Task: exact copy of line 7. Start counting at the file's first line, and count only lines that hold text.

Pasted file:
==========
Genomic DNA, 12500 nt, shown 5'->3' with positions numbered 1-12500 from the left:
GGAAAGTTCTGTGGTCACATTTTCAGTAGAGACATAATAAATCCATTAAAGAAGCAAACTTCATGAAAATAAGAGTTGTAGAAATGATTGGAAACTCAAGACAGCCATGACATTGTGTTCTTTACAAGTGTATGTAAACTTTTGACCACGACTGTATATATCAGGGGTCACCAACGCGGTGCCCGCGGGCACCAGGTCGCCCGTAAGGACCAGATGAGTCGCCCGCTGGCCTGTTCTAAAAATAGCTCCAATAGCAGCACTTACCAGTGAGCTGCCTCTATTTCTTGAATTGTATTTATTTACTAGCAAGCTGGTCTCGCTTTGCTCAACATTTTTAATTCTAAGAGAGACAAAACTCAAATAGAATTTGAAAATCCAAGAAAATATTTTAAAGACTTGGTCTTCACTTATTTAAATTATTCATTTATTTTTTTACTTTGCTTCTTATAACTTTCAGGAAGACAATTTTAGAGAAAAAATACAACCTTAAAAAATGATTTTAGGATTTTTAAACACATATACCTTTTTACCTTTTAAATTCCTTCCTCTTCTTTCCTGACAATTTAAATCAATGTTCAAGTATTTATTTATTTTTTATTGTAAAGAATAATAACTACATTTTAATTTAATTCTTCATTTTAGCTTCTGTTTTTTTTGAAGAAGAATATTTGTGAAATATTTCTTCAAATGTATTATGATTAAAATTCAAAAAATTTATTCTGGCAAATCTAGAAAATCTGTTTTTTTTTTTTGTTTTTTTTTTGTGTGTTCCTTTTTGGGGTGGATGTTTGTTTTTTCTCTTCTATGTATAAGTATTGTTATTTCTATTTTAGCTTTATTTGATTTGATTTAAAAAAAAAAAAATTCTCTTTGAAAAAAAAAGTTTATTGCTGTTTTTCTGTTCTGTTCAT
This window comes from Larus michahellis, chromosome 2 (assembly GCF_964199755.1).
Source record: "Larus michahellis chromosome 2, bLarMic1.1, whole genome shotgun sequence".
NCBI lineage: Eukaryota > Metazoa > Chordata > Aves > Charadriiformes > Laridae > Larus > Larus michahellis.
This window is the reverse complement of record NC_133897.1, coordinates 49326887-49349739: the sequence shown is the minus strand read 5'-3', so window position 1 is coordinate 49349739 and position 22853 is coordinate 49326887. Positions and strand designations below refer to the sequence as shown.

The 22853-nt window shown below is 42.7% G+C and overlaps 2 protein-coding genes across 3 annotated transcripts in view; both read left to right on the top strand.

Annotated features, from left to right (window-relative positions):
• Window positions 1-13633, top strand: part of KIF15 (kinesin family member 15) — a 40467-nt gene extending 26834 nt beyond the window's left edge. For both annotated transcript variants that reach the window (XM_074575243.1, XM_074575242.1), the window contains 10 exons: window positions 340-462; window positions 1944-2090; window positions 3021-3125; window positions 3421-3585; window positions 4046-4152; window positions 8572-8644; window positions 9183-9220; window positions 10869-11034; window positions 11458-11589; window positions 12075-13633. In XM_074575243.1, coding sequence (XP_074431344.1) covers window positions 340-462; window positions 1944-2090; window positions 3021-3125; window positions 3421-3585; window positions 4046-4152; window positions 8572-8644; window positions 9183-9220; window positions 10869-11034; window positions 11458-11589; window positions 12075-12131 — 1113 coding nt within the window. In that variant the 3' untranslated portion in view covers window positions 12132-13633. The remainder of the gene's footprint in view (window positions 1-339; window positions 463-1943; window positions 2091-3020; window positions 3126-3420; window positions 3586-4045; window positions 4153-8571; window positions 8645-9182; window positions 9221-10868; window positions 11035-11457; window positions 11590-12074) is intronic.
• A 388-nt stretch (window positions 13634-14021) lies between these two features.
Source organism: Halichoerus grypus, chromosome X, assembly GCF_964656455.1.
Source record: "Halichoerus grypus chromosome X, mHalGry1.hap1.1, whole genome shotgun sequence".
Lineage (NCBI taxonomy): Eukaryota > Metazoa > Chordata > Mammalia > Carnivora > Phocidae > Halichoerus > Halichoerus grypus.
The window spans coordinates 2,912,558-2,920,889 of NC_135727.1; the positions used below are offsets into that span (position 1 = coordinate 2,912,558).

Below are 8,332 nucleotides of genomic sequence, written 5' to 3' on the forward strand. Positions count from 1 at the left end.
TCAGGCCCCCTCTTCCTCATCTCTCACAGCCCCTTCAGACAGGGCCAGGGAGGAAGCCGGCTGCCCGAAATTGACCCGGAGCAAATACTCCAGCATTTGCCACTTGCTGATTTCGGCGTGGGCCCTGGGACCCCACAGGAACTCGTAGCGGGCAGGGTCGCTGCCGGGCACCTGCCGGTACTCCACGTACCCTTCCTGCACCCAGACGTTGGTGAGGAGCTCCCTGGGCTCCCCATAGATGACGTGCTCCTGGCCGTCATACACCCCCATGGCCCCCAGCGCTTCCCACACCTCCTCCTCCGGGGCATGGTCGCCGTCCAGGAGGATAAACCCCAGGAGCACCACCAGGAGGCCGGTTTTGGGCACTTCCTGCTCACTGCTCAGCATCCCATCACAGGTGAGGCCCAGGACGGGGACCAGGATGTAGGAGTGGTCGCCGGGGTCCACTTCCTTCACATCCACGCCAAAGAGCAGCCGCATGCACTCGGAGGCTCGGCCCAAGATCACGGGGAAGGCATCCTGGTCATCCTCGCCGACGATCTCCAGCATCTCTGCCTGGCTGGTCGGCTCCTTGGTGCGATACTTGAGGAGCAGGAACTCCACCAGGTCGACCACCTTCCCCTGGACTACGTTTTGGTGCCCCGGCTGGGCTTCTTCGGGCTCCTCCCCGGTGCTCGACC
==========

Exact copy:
The 22853-nt window shown below is 42.7% G+C and overlaps 2 protein-coding genes across 3 annotated transcripts in view; both read left to right on the top strand.